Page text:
I was in the hospital for a week following my diagnosis. My family knew that I was in the hospital, but nobody knew what was wrong with me. On the 100th day after my diagnosis, I stepped out of the shower and looked at myself in the mirror. My ass cheeks were hanging off of me. I was 109 pounds, walking dead. I grabbed my cell phone and called my daughter. I said, “Madison, I have something I have to tell you. There’s more wrong with me than what you think.”

She said, “Is it your liver?”

I had Hepatitis A when I was a child, and everybody thought that was what was wrong with me. I told her, and she broke down. She goes, “I have to hang up; I’ll call you back.”

A coworker of mine reached out to her and said, “Listen, you either need to come get your father, or you need to get him in care. Because he’s going to die out here in Iowa.” They also created a GoFundMe for me, and within three days, it raised $6,000. I was able to pack up my apartment and move to South Florida so my daughter could take care of me. The day I got here, I asked my grandson if it was okay if I stayed with him for awhile. He was three years old, and he said, “Oh yeah, Poppa, that’s fine. ‘Cause you’re sick, and I have to take care of you.” I’m alive today because of my two grandsons. They and my daughter bent over backwards to take care of me.

Luca, the youngest one, would grab all his Legos and toys, pile them in front of my bed and start nudging me, saying, “Poppa, will you play with me?” When I wouldn’t respond, it turned into, “Poppa, you have to take your meds. It’s meds time.” When I was at my absolute worst — when I hadn’t eaten in five days and had only like four sips of water,  and I was laying there with my head in the garbage can, dry heaving and gushing sweat — he’d stand over the top of me with a towel, patting me on the forehead. He was wiping the sweat off of me and going, “Don’t worry Poppa. I’ll take care of you.”

The next day, I woke up and there were like nine bottles of water on my nightstand. Because that young boy kept bringing me water. My daughter, too, forced me to get out of bed. She took me to GNC and bought $180 worth of products. I started making protein shakes with them, and those shakes enabled me to keep my meds down. And if I was able to keep my meds down, I was able to start getting healthier. My lab work started to improve. My taste buds started to come back.

We all lived together for about four years. I moved out about a year ago. Now I’m in a house with some roommates and doing very well. I take my meds everyday, which Luca still reminds me of. When I first moved out, my daughter even taught him how to talk-to-text, so that he could send me the med reminders in the mornings.

They never turned their backs on me. My sister, meanwhile, told me that when she faces God, God will accept her, because her blood isn’t tainted. My father hasn’t spoken to me in five years. We were best friends so that really hurts. I think it’s in response to me being so public about my diagnosis. He’s in his mid-80s. He came from that generation where they don’t look at things the same way. In his mind, it’s one thing that I have HIV or AIDS, but I didn’t have to go and tell the world about it.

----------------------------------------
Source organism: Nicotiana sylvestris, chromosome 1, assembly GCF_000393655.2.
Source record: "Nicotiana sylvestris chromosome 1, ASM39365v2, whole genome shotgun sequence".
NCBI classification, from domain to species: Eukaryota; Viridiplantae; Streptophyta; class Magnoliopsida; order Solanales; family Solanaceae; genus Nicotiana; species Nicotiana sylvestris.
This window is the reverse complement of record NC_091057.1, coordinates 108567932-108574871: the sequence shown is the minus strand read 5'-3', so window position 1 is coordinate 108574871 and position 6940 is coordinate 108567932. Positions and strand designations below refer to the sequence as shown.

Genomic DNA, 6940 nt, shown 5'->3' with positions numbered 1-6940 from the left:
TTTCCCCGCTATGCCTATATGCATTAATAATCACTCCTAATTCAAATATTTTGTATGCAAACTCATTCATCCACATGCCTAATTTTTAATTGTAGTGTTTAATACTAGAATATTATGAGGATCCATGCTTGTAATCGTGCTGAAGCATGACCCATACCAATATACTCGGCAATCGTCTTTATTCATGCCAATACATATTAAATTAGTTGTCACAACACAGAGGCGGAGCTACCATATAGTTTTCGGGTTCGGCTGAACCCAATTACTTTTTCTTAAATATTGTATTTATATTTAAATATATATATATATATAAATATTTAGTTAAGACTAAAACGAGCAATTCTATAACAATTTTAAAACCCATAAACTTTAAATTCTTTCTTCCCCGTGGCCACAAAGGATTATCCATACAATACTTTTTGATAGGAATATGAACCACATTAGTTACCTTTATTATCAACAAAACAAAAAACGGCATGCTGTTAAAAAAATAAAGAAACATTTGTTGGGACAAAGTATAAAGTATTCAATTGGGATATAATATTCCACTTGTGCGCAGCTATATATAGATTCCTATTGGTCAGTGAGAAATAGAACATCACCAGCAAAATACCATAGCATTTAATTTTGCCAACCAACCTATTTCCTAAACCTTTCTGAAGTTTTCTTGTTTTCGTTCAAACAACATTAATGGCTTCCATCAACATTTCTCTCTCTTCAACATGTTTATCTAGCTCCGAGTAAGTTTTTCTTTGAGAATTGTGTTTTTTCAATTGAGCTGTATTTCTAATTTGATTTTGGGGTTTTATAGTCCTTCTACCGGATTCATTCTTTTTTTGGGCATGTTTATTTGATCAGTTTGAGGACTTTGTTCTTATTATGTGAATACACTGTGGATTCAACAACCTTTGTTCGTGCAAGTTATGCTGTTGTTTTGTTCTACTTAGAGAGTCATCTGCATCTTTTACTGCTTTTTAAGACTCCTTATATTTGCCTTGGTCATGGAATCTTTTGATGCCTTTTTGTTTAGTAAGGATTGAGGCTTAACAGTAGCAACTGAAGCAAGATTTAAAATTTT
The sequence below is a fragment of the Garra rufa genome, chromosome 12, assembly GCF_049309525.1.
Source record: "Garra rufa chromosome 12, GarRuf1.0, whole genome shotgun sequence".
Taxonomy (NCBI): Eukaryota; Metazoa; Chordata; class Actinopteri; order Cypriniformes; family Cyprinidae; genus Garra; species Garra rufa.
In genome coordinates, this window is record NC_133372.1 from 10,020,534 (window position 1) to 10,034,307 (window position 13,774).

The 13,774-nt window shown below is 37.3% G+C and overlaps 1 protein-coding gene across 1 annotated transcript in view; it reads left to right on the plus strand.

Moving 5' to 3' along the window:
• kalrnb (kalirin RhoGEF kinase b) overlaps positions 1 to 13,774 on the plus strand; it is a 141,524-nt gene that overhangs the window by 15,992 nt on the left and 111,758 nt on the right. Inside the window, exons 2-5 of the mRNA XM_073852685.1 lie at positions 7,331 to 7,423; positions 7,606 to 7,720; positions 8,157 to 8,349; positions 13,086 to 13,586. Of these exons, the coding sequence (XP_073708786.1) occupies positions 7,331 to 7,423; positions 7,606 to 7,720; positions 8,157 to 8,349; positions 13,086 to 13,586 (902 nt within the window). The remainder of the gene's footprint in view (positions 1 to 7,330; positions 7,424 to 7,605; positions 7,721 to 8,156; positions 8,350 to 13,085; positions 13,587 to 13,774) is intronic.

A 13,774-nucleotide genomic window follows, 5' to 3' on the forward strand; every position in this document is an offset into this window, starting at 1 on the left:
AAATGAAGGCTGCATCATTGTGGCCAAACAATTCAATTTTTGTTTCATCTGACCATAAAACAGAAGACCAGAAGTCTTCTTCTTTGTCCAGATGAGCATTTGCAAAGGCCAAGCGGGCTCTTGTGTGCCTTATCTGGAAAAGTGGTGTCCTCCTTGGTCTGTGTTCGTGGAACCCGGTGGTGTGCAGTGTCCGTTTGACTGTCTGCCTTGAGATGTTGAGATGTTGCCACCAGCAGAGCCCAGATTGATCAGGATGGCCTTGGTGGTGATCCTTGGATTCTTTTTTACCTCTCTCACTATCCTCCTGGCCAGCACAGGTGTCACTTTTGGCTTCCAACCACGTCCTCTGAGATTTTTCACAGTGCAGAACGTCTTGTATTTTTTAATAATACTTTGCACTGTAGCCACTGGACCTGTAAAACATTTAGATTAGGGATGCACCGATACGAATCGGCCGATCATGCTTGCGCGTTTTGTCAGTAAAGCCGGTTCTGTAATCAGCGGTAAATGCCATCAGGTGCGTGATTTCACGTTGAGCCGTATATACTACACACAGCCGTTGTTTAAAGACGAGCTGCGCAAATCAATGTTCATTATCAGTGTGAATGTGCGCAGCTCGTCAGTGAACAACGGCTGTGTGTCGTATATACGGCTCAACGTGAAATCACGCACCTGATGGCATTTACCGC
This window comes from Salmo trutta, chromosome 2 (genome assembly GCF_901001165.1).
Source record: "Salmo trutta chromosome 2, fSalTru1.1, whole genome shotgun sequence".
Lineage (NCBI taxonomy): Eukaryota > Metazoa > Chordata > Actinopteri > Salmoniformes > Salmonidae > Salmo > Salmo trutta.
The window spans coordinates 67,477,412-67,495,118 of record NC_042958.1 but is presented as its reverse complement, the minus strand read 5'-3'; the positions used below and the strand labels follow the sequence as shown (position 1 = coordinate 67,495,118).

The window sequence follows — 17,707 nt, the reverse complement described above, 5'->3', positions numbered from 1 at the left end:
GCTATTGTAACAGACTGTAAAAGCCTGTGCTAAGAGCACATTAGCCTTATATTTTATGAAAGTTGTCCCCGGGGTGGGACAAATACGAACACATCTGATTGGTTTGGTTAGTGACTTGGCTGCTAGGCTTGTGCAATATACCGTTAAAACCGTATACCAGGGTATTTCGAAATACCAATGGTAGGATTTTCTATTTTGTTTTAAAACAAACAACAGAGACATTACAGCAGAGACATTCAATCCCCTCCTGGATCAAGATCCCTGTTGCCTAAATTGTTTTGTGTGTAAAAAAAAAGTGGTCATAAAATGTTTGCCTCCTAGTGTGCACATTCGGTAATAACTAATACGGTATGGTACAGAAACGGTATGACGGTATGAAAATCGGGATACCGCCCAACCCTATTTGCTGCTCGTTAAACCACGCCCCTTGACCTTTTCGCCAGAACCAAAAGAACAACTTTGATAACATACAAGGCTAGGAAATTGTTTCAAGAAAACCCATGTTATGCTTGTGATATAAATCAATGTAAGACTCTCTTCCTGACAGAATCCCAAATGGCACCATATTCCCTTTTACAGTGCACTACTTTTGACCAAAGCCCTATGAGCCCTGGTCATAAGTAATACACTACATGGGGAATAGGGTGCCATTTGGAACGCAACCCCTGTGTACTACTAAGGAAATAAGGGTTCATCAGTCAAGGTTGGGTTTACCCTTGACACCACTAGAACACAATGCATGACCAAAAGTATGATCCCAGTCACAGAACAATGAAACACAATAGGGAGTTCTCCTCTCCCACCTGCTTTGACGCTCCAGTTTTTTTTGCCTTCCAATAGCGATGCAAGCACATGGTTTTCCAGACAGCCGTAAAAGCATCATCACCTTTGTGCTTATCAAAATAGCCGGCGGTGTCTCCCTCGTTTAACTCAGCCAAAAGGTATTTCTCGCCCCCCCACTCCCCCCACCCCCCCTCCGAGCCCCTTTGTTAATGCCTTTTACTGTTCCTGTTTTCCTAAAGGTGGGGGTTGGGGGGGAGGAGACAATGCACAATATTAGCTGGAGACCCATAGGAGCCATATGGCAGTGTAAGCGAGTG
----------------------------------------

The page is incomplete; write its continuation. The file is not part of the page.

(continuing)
Honestly, it’s all hard, but I also want people to know that it’s not as hard as they might think. Because in a lot of ways, my grandchildren, my daughter and I all live very normal lives.

“Having HIV makes you focus on what’s important in life, and at least for me, having kids is definitely part of that picture.”

Middleton: When you’re HIV positive, there’s still an automatic assumption that kids are off the table. But personally, I really want to be a father. Right now, I’m in a relationship with my partner and he’s negative. We’ve only been together like a year, so there aren’t any immediate plan to have children, but it’s something I hope happens in the near future. Having HIV makes you focus on what’s important in life, and at least for me, having kids is definitely part of that picture.

There are a variety of methods. A guy can become undetectable through medication and go about conceiving kids that way in a straight couple, because “undetectable equals untransmittable.” Or there might be a surrogate mother involved.

But when gay dads have a child through a surrogate, it becomes a whole other struggle. There’s still a lot of stigma. The woman has to consent, of course, but doctors can’t legally tell them it’s a 100 percent chance they’re going to be fine. They can’t put their license on the line by saying that because if something happened, they could be held liable.

The reality is, though, we have to look at real statistics versus theoretical statistics. Is transmission a possibility? Yeah. But so is the possibility that you will get struck by lightning three times in a day. You know what I mean? There’s always going to be a theoretical risk.

Most infectious disease specialists are now pretty savvy when it comes to a heterosexual couple having kids when one of them is positive — whether it’s the mom or the dad. We’ve made a lot of advancements in that regard. I mean, there hasn’t been a kid born positive in the U.S. in forever, just because there’s so much screening now. Even if the person doesn’t take medicine their whole pregnancy, they can receive medicine during labor, and that’s pretty much going to make sure the kid comes out negative.

There’s also, obviously, adoption. My partner’s Deaf, and we’re very involved in the Deaf community. We’ve talked a little bit about adopting, because there’s a lot of people that don’t want to adopt Deaf children. When it comes to the adoption process, though, my HIV status could be looked upon unfavorably, because there’s such a stigma still that you’re going to die or that it means you have a certain lifestyle. I definitely think it would come up during the process and could make or break us getting a kid or not. It would be very disappointing to be denied a child because of that.

Because in the end, HIV is just another layer of who somebody is. It doesn’t dictate the kind of father you’re going to be.